ANGLICAN LEADER WRONG ON MUSLIMS
Catholic League president Bill Donohue addresses remarks published today by Rowan Williams, the Archbishop of Canterbury:
The Archbishop of Canterbury says that Shahbaz Bhatti, Pakistan’s Minister for Minorities, who was killed for protesting the nation’s blasphemy laws, died “not simply for his Christian faith, but for a vision shared between Pakistani Christians and Muslims.” Indeed, he says that Bhatti’s “courage and steadfastness of purpose was nourished in the political culture of Pakistan,” and that only a “faction in Pakistan” supports injustice. What is needed, he adds, is “a rational debate in Pakistan” about the blasphemy laws.
Bhatti was murdered for the same reason another Pakistani government official was, Salman Taseer: they protested the invocation of the blasphemy law that sentenced Aasiya Bibi to death. Bhatti’s fight for justice had nothing to do with the “political culture of Pakistan”—it was a reflection of his devout Catholicism.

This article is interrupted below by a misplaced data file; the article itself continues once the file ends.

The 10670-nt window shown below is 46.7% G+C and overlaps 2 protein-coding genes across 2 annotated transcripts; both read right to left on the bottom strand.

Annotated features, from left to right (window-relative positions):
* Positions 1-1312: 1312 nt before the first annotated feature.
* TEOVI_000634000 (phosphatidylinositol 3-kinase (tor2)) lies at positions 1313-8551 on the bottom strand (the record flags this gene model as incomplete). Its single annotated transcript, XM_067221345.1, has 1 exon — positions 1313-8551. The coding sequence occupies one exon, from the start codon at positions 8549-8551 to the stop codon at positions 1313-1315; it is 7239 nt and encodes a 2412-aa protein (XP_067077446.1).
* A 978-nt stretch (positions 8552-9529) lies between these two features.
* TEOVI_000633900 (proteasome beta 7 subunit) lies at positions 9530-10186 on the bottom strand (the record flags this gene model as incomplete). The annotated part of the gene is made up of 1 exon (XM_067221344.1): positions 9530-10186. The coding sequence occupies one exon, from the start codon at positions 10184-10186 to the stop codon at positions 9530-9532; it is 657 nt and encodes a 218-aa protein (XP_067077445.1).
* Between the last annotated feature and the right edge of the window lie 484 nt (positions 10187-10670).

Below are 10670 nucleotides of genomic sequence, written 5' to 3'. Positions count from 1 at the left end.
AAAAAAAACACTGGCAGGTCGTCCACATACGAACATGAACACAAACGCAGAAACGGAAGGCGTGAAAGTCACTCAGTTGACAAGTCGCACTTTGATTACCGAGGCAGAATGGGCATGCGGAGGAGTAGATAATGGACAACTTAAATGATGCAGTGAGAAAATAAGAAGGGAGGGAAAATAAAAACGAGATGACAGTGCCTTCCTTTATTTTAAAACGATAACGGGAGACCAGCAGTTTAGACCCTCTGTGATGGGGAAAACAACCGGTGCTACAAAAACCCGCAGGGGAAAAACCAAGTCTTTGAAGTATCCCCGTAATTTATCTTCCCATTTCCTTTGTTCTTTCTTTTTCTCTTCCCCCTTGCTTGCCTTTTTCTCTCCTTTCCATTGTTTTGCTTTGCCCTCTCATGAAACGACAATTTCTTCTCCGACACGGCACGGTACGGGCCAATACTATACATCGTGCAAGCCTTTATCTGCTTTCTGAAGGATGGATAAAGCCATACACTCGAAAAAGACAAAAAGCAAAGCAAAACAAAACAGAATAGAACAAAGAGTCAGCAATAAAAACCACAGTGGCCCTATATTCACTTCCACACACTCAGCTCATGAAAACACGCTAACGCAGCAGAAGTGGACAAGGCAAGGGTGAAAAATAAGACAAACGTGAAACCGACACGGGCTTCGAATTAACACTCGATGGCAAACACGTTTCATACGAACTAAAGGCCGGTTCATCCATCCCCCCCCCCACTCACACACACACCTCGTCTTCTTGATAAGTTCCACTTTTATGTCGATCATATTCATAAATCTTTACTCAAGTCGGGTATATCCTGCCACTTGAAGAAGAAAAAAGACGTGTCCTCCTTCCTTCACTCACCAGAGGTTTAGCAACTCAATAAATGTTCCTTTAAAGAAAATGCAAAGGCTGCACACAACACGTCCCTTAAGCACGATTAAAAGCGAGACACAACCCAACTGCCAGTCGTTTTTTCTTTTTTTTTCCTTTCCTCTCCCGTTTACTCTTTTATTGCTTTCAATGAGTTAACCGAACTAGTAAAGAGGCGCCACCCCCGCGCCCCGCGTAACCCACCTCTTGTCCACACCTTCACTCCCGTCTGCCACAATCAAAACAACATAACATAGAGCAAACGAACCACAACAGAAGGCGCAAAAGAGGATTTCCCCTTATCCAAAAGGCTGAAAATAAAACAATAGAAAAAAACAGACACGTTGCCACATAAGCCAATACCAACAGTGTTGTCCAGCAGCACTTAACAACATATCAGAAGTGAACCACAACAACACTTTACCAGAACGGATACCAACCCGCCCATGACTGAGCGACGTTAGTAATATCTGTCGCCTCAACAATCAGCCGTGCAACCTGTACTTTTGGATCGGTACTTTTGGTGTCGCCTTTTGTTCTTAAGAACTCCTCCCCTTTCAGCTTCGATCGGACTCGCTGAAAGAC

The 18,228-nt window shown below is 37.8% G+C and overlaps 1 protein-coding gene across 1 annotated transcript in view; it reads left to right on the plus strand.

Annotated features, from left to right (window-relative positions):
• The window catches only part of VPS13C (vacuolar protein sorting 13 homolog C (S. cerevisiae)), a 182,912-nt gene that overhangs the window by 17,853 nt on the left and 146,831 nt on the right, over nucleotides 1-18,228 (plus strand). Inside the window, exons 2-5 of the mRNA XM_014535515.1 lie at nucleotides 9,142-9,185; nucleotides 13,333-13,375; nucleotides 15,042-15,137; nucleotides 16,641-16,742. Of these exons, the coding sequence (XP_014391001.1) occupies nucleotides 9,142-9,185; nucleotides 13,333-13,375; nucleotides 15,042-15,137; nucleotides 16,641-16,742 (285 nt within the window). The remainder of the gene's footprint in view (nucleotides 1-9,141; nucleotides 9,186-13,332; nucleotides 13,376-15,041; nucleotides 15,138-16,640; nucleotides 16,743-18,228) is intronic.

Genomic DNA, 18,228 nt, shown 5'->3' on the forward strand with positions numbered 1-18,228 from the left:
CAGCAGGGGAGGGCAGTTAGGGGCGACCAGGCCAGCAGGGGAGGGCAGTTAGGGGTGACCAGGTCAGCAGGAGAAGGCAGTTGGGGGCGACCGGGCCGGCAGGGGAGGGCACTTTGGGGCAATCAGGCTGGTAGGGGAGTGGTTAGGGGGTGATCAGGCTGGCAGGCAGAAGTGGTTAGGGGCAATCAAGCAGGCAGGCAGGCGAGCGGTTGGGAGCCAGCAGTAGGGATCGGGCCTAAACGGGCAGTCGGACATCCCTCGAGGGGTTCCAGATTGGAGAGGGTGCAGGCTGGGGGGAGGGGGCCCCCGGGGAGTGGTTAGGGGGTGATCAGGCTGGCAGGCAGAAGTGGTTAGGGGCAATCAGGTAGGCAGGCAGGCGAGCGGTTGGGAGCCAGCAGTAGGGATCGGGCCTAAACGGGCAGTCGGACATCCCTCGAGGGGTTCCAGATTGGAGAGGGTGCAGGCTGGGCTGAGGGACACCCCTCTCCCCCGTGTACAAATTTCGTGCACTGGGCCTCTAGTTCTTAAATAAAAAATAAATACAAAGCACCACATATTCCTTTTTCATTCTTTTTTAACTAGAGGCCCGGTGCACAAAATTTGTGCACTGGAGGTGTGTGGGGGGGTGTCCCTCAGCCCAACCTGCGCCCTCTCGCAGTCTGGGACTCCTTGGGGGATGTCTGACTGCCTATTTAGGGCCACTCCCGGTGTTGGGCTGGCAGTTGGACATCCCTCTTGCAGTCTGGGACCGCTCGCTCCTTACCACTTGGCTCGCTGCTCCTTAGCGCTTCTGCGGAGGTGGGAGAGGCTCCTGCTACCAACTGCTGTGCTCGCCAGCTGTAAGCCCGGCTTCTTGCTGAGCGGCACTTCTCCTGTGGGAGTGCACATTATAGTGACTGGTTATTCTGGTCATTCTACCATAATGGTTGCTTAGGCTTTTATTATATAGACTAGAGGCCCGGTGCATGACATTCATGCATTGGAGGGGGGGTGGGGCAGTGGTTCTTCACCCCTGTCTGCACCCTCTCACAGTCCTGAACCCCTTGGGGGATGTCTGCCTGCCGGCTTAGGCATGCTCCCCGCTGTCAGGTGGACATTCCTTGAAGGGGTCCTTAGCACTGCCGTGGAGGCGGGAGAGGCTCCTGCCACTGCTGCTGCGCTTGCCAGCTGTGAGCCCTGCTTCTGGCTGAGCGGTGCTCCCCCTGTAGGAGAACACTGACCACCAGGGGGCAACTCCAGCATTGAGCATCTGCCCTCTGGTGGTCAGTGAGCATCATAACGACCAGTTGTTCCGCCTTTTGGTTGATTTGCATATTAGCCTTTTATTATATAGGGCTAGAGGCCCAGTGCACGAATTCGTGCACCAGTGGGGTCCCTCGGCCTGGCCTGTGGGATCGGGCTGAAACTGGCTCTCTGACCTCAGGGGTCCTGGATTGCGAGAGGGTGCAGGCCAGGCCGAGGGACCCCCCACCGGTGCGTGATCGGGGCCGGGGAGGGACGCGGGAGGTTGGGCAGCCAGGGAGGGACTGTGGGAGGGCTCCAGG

It is precisely the political culture of Islamism that is the problem, not some faction. Here’s the proof: in a major survey published by the Pew Research Center, over 80 percent of Muslims in Pakistan favor stoning people who commit adultery and say the proper punishment for theft is whipping and cutting off of hands. Most important, 76 percent favor the death penalty for Muslims who convert. Moreover, it is ludicrous to say “a rational debate” about the blasphemy laws should take place: Bhatti and Taseer were murdered for discussing it! And now Sherry Rehman, a member of the ruling party in Pakistan, was forced to withdraw her bill to amend the law. One wonders what planet Williams is from.
Not until Muslims renounce the sharia—the totalitiarian legal system that justifies oppression—will Christians be safe in Muslim-run nations. We’re not talking about a fringe group of fanatics, we’re talking about a large swath of the Muslim population. See the section on our website, “Christian Persecution,” for recent stories of Muslim barbarism.